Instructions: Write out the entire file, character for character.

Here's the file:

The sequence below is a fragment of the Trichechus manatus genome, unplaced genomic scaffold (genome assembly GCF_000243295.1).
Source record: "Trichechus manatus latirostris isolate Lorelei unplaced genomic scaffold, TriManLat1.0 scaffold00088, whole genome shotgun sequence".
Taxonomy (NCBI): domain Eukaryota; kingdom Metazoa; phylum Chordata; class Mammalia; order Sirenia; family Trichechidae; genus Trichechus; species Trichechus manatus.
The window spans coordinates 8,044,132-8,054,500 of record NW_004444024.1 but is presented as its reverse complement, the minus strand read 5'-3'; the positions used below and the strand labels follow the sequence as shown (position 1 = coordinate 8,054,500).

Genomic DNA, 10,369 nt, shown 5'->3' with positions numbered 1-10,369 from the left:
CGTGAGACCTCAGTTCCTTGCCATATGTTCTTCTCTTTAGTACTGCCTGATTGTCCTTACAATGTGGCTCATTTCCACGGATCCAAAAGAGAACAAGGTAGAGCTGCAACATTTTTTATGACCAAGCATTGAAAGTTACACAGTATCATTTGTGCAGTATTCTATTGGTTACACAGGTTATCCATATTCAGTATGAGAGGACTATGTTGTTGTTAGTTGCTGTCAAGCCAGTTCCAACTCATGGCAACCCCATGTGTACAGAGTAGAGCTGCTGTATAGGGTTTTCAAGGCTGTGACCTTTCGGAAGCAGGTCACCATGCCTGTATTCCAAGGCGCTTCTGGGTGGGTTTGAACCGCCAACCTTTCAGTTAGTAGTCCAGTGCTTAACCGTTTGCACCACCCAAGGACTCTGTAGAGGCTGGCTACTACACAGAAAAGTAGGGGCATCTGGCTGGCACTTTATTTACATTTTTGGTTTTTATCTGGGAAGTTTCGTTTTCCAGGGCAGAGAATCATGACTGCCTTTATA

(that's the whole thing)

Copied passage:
The sequence below is a fragment of the Trichechus manatus genome, unplaced genomic scaffold (genome assembly GCF_000243295.1).
Source record: "Trichechus manatus latirostris isolate Lorelei unplaced genomic scaffold, TriManLat1.0 scaffold00088, whole genome shotgun sequence".
Taxonomy (NCBI): domain Eukaryota; kingdom Metazoa; phylum Chordata; class Mammalia; order Sirenia; family Trichechidae; genus Trichechus; species Trichechus manatus.
The window spans coordinates 8,044,132-8,054,500 of record NW_004444024.1 but is presented as its reverse complement, the minus strand read 5'-3'; the positions used below and the strand labels follow the sequence as shown (position 1 = coordinate 8,054,500).

Genomic DNA, 10,369 nt, shown 5'->3' with positions numbered 1-10,369 from the left:
CGTGAGACCTCAGTTCCTTGCCATATGTTCTTCTCTTTAGTACTGCCTGATTGTCCTTACAATGTGGCTCATTTCCACGGATCCAAAAGAGAACAAGGTAGAGCTGCAACATTTTTTATGACCAAGCATTGAAAGTTACACAGTATCATTTGTGCAGTATTCTATTGGTTACACAGGTTATCCATATTCAGTATGAGAGGACTATGTTGTTGTTAGTTGCTGTCAAGCCAGTTCCAACTCATGGCAACCCCATGTGTACAGAGTAGAGCTGCTGTATAGGGTTTTCAAGGCTGTGACCTTTCGGAAGCAGGTCACCATGCCTGTATTCCAAGGCGCTTCTGGGTGGGTTTGAACCGCCAACCTTTCAGTTAGTAGTCCAGTGCTTAACCGTTTGCACCACCCAAGGACTCTGTAGAGGCTGGCTACTACACAGAAAAGTAGGGGCATCTGGCTGGCACTTTATTTACATTTTTGGTTTTTATCTGGGAAGTTTCGTTTTCCAGGGCAGAGAATCATGACTGCCTTTATA